Former Sen. Baker Says He Was Target Of IRS Abuse
Senate hearings continue with more allegations of misconduct
WASHINGTON (AllPolitics, April 30) -- An angry former Sen. Howard Baker
told Capitol Hill lawmakers Thursday a rogue IRS agent tried to frame him in a bribery, money-laundering and tax evasion investigation.
"I knew nothing of that investigation, either before or during
the time it was going on or after it was terminated, until I was
informed by (Senate Finance) Committee staff," Baker testified. "The allegations, as related to me, were
absolutely and totally without foundation and did not occur."
Baker appeared on the third day of hearings by the committee into problems at the IRS. Congress is considering legislation to bolster taxpayers' rights and improve accountability at the tax agency.
Appearing with Baker were two other targets of the aborted frame-up,
David Crockett, district attorney general for the First District in
Tennessee, and former congressman James H. Quillen, also of Tennessee.
Tommy A. Henderson, a retired IRS agent, told the committee
the attempted frame-up was an effort by an IRS supervisor with a severe drinking problem to gain points with his supervisors and repair his career.
Henderson said the target was a "former
United States senator," but two committee aides
identified the senator as Baker.
"What I had uncovered was an attempt to create an unfounded
criminal investigation on two national political figures for no
reason other than to redeem this agent's own career and ingratiate
himself with his supervisors," Henderson testified.
Earlier in the day, four IRS tax auditors offered additional horror stories about the tax agency, alleging misconduct and mismanagement inside the IRS.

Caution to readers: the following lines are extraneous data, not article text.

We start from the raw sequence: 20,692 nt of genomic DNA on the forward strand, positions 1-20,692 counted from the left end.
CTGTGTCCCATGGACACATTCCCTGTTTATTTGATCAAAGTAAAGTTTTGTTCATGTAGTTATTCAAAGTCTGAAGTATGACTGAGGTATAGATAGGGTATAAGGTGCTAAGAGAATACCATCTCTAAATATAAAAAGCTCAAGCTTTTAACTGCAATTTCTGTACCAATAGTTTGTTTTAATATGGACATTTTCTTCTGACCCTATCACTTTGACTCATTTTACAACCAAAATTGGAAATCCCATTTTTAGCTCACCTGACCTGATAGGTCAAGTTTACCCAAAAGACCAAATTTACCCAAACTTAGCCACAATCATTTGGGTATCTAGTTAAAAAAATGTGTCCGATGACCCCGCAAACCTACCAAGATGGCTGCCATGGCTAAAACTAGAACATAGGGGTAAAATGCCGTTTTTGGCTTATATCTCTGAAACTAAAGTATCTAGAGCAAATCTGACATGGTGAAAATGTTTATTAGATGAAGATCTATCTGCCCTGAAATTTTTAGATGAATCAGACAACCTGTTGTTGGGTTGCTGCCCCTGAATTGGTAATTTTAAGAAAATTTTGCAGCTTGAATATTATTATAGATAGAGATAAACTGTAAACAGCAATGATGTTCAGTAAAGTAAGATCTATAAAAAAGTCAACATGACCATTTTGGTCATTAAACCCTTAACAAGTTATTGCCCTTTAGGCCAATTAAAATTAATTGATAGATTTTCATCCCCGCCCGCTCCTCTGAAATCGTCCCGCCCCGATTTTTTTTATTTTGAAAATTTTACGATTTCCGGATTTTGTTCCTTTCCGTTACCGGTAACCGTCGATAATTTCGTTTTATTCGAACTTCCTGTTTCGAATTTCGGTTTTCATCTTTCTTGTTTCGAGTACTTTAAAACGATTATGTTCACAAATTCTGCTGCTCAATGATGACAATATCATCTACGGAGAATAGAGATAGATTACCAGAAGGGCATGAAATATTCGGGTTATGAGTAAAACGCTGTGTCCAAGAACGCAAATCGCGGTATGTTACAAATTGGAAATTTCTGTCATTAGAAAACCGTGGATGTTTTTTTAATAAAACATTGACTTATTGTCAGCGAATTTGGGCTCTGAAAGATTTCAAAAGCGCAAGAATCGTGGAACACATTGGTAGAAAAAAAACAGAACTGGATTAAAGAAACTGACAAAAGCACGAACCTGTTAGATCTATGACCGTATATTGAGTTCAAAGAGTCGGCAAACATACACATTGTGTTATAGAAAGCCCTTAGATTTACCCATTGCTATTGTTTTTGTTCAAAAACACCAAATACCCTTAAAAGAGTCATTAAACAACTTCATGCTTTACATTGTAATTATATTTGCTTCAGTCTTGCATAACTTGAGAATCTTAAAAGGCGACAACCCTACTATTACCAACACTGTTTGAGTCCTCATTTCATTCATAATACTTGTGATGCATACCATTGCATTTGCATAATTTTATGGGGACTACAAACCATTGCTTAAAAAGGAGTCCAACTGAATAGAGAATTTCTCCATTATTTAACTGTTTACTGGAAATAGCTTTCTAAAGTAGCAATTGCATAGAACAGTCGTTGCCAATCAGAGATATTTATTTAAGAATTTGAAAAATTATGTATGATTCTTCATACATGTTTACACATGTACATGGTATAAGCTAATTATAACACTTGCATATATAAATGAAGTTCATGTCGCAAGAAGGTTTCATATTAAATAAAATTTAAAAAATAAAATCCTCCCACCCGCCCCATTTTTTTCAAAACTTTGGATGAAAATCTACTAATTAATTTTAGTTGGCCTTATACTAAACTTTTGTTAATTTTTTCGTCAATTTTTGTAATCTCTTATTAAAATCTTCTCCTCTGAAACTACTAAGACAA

The witnesses, who said they feared retaliation for coming forward, offered a series of lurid accusations, including money-laundering, tax evasion, favoritism toward wealthy taxpayers and even bringing a stripper to visit an IRS office to perform.
One of the witnesses, Maureen O'Dwyer, complained her supervisors prematurely closed an audit of a large multinational
corporation where she had recommended repayment of $12 million in
back taxes. With penalties, the possible revenue could have been twice that.
"My manager, through ambition, incompetence and lack of
integrity, gave up a potential tax deficiency which could have
brought in as much revenue as $24 million," O'Dwyer said.
Democrats on the committee complained again that they had no advance word of the witnesses or testimony, making it impossible to prepare. After some wrangling, the witnesses continued their testimony.
On Wednesday, senators heard from taxpayers who alleged mistreatment at the hands of the IRS' criminal investigations division. The hearings resume Friday with testimony expected from IRS Commissioner Charles Rossotti. So far, he has declined to comment on specific allegations of misconduct or mistreatment of taxpayers.